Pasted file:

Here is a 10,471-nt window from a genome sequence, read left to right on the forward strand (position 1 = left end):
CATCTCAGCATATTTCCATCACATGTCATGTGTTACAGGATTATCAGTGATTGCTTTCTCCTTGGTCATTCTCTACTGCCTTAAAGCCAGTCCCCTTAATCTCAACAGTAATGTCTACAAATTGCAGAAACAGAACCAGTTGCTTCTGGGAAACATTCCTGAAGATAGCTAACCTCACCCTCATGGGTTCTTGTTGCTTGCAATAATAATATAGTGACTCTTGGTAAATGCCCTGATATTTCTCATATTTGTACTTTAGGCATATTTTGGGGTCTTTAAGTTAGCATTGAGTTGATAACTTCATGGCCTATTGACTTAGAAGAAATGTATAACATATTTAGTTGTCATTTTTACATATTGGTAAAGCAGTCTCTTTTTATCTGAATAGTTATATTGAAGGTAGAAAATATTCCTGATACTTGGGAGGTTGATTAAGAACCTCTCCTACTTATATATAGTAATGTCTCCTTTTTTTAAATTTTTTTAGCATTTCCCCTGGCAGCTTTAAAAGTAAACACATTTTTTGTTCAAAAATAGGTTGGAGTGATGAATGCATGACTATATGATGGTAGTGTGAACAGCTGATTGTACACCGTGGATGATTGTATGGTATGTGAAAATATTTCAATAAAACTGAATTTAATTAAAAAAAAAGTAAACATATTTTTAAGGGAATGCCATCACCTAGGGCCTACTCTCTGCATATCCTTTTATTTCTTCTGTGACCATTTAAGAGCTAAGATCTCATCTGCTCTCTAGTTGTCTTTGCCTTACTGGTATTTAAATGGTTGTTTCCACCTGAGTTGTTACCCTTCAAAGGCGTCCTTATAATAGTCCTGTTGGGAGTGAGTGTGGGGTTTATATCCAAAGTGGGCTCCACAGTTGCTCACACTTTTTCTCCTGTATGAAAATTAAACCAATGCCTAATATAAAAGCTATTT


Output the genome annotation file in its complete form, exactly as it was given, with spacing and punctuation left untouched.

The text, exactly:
Here is a 10,471-nt window from a genome sequence, read left to right on the forward strand (position 1 = left end):
CATCTCAGCATATTTCCATCACATGTCATGTGTTACAGGATTATCAGTGATTGCTTTCTCCTTGGTCATTCTCTACTGCCTTAAAGCCAGTCCCCTTAATCTCAACAGTAATGTCTACAAATTGCAGAAACAGAACCAGTTGCTTCTGGGAAACATTCCTGAAGATAGCTAACCTCACCCTCATGGGTTCTTGTTGCTTGCAATAATAATATAGTGACTCTTGGTAAATGCCCTGATATTTCTCATATTTGTACTTTAGGCATATTTTGGGGTCTTTAAGTTAGCATTGAGTTGATAACTTCATGGCCTATTGACTTAGAAGAAATGTATAACATATTTAGTTGTCATTTTTACATATTGGTAAAGCAGTCTCTTTTTATCTGAATAGTTATATTGAAGGTAGAAAATATTCCTGATACTTGGGAGGTTGATTAAGAACCTCTCCTACTTATATATAGTAATGTCTCCTTTTTTTAAATTTTTTTAGCATTTCCCCTGGCAGCTTTAAAAGTAAACACATTTTTTGTTCAAAAATAGGTTGGAGTGATGAATGCATGACTATATGATGGTAGTGTGAACAGCTGATTGTACACCGTGGATGATTGTATGGTATGTGAAAATATTTCAATAAAACTGAATTTAATTAAAAAAAAAGTAAACATATTTTTAAGGGAATGCCATCACCTAGGGCCTACTCTCTGCATATCCTTTTATTTCTTCTGTGACCATTTAAGAGCTAAGATCTCATCTGCTCTCTAGTTGTCTTTGCCTTACTGGTATTTAAATGGTTGTTTCCACCTGAGTTGTTACCCTTCAAAGGCGTCCTTATAATAGTCCTGTTGGGAGTGAGTGTGGGGTTTATATCCAAAGTGGGCTCCACAGTTGCTCACACTTTTTCTCCTGTATGAAAATTAAACCAATGCCTAATATAAAAGCTATTT